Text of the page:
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Winter actually arrived in Houston this week.
Of course, there's a good chance it will be 80 °F (27 °C) again before the end of the year. But the sudden burst of Houston's cold, wet winter air made the coming calendar year change feel that much closer. And it triggered whatever the sequence of neurons is that's responsible for initiating my annual end-of-year reflection mode.
So, for my last newsletter of the year, I've collected the top 3 blog posts, top 3 newsletter issues, and top 3 podcast episodes from 2022.
Top 3 Blog Posts
#1 – 5 Ways To Use Python On An iPad
Thanks to accidentally hitting the Google keyword jackpot, this post got over 69,200 views this year 🤯
Not much has changed. I still use a-Shell all the time on my iPad. It's perfect for just fiddling around in Python on the go. I still keep a Codeanywhere instance running, but I'm closely watching vscode.dev. I really wish Apple would make it easy to install languages on the iPad so we could have native iPad IDEs.
Maybe one day 😔
#2 – The Right Way To Compare Floats In Python
This one surprised me.
Floating-point comparisons felt like a niche topic when I wrote this post. However, it managed to get over 36,700 views! Perhaps the provocative title had something to do with that?
I still stand by a lot of the advice in this article. But mostly, I hope it's introduced a few people to the weird world of floating-point numbers.
#3 – Why Can't You Reverse A String With a Flag Emoji?
This was another surprise hit!
This one sat on the #1 spot on Hacker News for about 16 hours and garnered over 20,300 views. Lots of people complained that I never really answered the titular question. Others appreciated the open-ended "guided exploration" style.
I'm just happy that people were curious enough about the question to read and share the article 😊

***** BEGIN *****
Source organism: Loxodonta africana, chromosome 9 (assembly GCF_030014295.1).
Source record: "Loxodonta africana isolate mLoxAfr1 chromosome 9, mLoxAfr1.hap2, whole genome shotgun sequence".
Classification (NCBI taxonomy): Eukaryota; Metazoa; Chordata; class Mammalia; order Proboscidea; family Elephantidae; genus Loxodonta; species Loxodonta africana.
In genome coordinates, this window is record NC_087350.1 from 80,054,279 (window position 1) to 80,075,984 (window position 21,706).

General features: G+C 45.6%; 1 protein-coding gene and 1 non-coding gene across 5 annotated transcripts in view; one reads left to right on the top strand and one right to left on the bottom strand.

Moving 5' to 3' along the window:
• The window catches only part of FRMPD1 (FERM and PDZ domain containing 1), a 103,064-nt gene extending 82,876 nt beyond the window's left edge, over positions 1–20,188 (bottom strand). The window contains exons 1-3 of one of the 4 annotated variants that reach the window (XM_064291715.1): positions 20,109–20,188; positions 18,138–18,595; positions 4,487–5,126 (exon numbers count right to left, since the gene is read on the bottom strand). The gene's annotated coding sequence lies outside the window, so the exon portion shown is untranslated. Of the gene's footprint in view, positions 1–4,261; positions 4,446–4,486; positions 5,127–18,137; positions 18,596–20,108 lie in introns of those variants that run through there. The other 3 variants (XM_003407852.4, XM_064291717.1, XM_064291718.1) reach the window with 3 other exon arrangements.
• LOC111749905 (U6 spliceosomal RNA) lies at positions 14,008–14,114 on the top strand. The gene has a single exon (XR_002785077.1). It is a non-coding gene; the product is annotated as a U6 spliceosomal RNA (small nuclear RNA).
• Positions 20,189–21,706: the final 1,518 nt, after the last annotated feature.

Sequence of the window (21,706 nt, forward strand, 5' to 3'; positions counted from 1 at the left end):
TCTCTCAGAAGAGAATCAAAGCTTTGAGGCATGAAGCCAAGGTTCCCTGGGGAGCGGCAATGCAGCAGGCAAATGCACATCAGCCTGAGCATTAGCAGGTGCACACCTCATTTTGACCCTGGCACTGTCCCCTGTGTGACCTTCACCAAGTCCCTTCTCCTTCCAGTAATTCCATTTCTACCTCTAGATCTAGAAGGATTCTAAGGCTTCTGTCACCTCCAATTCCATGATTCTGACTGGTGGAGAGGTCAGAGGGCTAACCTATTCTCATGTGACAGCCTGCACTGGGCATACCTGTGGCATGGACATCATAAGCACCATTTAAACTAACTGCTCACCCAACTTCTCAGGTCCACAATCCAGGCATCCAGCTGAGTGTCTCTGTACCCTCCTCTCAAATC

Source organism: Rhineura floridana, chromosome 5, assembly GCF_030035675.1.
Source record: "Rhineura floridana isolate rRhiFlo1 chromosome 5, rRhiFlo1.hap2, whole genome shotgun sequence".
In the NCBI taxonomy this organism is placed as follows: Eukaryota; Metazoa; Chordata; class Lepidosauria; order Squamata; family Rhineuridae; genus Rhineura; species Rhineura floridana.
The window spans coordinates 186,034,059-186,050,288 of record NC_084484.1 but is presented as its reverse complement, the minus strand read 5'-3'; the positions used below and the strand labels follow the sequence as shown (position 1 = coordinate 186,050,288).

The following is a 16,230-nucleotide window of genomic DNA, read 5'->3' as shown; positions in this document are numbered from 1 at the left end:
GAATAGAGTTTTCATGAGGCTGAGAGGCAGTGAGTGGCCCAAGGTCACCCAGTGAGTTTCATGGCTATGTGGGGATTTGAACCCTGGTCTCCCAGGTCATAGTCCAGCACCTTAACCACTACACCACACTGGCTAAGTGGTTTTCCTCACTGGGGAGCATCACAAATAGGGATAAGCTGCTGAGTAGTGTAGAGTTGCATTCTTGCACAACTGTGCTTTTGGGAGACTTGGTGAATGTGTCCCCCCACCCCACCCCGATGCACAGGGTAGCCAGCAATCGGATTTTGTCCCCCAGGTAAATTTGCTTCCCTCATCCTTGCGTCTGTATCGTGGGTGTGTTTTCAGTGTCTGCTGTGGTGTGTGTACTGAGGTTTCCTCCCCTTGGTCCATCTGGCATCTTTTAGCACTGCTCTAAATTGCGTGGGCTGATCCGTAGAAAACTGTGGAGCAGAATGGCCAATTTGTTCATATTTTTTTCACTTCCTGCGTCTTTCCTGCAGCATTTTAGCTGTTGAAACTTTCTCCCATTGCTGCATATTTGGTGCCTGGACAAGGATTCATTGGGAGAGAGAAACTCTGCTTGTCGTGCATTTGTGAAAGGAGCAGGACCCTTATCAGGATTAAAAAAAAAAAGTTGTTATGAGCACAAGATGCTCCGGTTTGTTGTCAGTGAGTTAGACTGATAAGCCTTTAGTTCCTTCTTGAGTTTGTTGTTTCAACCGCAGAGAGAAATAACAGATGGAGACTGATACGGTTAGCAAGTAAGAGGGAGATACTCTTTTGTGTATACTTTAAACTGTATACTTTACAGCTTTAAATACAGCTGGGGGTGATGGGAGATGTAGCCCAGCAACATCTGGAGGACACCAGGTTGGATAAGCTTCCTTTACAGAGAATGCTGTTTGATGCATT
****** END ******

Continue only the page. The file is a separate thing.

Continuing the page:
Top 3 Newsletter Issues
#1 – Want Cleaner Code? Use The Rule Of Six
This post almost broke my website.
The day that I published this, the post got 25,600 views. Since then, it's been viewed another 52,000 times. I'm glad people like it. Even though the "rule of six" isn't really a rule, the underlying cognitive principles provide a robust framework for understanding the causes of confusion while reading and writing code.
I have more thoughts related to this that I plan to share in 2023.
#2 – You Should Write Bad Code
This one's gotten about 4,500 views so far. It's my favorite piece of writing this year. That's all I'll say. Read it 🙂
#3 – Method Chaining in pandas: Bad Form Or a Recipe For Success?
This was another favorite of mine.
The controversy around method chaining and lambdas in pandas fascinates me. So talking directly to Matt Harrison about the benefits of this style was a real treat. I learned a lot, and hopefully, you will, too!
Top 3 Podcast Episodes
#1 – Setting Up VS Code for Julia
This episode has been listened to or watched over 5,000 times. And I think it's easy to understand why. My co-host Randy and I did a good job breaking down how to use the Julia VS Code extension.
#2 – Deep Neural Network In Julia with Flux.jl
Randy taught machine learning and neural networks as a professor for many years. His insights into teaching that subject, combined with Flux.jl's excellent API, made for a nice introduction to neural networks in Julia. The episode has been listened to or watched over 2,500 times.
#3 – Is Julia Better Than JAX For Machine Learning
Our third most popular episode has gotten just over 2,000 listens and views. Randy and I discussed an article floating around Twitter and Reddit at the time that argued JAX was better than Julia for machine learning.
I'm taking some time off 😁
I'll be back in 2023 with more Curious About Code newsletter issues, more blog posts, and even more Talk Julia episodes! Randy and I met recently and agreed we could manage one Talk Julia episode every two weeks. I'm excited to bring that back.
Thanks to everyone who has supported me this year in my crazy adventures. All of the emails and encouraging messages mean so much to me. Here's to another year 🥂